The reason they end up like this is they are older men who come to Thailand to retire, get married to a local, get divorced and lose everything. In Thailand, it’s illegal for foreigners to own property, so the main asset is in the wife’s name, and the courts have a bias against foreigners. In divorce proceedings, these jilted men are invariably bankrupted. I was active on expatriate message boards at the time and mentioned this, and there was little sympathy, and many references to the preferable ‘swanny dive’. I.e. men in these situations are often in high-rise buildings. After being left penniless when the marriage doesn’t work out, then they can’t face the prospect of going back to their home country to start from scratch close to retirement age and so go headfirst out the window. I recall the news program I was watching, it was focused on a local NGO that was trying to help them, although it’s actually illegal to help them because they’re foreigners.

Well living on this scene the way I do, stories like this get my attention. There was a similar thing I saw on youtube, part of a whole series Holiday Love Rats (Nine Lives Media, 2024). It’s essentially the same premise as the news story, people who are financially cleaned out by foreign spouses, but the genders are reversed. Yet, as the titles suggests, here the victims are seen as … victims. Women in the same situation garner sympathy and I’ve never understood this.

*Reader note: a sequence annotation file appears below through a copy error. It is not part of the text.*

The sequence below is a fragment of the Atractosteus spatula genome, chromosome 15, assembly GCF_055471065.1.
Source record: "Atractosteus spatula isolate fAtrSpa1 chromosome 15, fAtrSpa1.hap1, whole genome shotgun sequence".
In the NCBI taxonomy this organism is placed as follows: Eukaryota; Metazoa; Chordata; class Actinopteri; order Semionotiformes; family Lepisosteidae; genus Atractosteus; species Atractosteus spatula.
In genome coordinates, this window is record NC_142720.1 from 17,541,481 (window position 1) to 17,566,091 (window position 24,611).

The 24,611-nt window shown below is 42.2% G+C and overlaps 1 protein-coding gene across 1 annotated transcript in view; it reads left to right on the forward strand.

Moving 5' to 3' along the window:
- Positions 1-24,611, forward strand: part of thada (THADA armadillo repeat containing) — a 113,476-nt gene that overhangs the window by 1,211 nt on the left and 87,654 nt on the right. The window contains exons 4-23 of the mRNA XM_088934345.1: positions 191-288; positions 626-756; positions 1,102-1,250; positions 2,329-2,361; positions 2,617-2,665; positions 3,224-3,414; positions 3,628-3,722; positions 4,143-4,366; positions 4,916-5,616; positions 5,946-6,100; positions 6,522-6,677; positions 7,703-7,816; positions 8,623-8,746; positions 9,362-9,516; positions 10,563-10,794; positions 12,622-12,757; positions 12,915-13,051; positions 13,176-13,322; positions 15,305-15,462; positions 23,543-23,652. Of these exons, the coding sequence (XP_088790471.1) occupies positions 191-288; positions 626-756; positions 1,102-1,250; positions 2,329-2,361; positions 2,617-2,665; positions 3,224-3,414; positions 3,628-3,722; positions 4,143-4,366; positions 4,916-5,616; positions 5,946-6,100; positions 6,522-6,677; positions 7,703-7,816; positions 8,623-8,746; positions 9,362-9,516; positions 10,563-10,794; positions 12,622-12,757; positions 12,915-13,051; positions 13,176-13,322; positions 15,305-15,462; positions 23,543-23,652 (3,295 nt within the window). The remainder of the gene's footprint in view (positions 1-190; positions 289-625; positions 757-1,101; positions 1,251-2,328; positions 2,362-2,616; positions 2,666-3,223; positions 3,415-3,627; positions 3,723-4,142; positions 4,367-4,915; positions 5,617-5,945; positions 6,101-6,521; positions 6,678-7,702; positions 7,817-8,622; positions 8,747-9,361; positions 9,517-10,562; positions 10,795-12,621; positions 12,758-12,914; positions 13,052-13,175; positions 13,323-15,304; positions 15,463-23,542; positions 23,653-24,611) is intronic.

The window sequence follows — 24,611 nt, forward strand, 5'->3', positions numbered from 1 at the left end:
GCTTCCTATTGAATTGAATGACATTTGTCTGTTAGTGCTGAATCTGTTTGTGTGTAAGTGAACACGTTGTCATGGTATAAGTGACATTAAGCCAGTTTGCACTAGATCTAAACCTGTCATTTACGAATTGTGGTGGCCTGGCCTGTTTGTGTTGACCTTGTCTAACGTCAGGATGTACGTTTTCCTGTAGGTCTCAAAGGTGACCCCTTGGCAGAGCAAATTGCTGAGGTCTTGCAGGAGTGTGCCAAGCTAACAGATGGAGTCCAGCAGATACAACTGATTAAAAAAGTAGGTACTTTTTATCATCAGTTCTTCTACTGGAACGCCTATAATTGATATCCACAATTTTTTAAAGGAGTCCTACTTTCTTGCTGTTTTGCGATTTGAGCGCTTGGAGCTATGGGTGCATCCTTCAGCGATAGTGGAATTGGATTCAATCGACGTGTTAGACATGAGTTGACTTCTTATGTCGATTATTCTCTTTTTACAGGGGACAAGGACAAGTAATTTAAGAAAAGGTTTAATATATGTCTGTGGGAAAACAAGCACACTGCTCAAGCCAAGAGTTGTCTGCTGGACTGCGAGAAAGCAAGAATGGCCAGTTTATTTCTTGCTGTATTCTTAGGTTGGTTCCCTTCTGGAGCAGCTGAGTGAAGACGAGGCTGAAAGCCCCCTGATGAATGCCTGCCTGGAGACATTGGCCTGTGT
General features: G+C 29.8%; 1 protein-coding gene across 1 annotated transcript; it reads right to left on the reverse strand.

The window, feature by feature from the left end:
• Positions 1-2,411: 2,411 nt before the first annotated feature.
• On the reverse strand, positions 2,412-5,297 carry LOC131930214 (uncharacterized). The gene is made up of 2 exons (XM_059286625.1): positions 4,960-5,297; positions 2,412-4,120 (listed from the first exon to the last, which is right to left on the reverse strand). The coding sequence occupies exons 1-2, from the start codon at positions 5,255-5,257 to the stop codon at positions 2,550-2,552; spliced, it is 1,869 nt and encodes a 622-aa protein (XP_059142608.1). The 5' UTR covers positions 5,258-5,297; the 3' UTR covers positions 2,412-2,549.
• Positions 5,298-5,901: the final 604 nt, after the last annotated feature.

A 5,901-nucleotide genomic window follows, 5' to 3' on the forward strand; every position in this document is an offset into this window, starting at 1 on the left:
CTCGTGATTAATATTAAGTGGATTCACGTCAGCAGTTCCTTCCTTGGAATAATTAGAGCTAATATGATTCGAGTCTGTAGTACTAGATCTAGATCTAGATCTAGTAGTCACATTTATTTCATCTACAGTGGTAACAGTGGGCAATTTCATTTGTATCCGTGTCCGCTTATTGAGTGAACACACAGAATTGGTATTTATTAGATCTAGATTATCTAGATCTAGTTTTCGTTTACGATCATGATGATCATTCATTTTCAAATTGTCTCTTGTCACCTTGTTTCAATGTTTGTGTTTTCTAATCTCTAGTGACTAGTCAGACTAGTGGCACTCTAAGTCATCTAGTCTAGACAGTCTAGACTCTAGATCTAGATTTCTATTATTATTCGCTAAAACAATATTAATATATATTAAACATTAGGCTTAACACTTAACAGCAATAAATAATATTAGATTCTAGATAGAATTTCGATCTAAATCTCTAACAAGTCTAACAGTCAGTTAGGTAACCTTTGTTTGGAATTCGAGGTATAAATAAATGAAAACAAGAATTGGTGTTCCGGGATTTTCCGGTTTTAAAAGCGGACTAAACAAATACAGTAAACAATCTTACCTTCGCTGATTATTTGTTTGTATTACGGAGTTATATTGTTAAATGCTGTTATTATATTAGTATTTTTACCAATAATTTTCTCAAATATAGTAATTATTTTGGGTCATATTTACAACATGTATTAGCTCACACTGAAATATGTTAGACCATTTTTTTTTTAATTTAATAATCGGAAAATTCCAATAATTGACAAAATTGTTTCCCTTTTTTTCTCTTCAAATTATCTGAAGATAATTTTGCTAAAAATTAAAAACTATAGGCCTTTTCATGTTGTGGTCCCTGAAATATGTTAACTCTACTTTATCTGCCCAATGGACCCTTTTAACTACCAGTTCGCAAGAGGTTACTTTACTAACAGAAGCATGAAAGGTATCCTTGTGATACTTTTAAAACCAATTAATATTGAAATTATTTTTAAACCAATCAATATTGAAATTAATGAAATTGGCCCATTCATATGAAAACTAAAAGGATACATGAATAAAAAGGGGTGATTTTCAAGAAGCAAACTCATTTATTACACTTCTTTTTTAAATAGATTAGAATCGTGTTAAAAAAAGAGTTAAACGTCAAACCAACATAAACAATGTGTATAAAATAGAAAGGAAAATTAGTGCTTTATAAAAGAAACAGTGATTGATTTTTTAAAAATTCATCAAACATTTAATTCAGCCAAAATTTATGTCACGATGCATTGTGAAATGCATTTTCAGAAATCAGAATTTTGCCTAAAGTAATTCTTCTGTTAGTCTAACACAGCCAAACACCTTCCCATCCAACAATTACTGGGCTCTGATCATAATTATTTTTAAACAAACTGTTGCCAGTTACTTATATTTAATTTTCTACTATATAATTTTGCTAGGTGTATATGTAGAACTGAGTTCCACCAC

It might come down to the same unspoken bias, that any male sexuality or sexual expression is always inherently bad, and the same thing for females is good. I’ll give an example. The Oscar winning film, The Shape of Water. In this story, researchers capture some kind of reptilian sea creature, and a female researcher falls in love with it. Late in the film a colleague is asking how she has sex as she cannot see genitals on it and the protagonist mimes a pod opening, and genitals coming out – which she presumably had sex with. That sounds like a comedy due to my poor writing ability, but the film was essentially a romance. The viewer was supposed to be on her side and rooting for them, and the positive happy ending is her jumping into the sea to live there permanently as his lover.

Now imaging the roles reversed. A serious, romantic film about a man researching a reptilian sea creature who falls for it, and a colleague asks if he has sex and he mimics a pod opening and vagina being there and miming how he can thrust in and out of it. It wouldn’t be seen as romantic but creepy and weird.

There is another unrelated example, a prison series on TV. In one episode they looked at how long-term prisoners relieved themselves sexually. In the male prison, there’s a concept of ‘the glove’. Prisoners obtain a latex glove, put lubricant in, have sex. But it was all reported in judgemental tones, only one prisoner was willing to talk about doing it, backlit to the camera and it was heavily censored, specifically the narrator saying they can’t give a detailed description of this ‘desperate’ practice on air.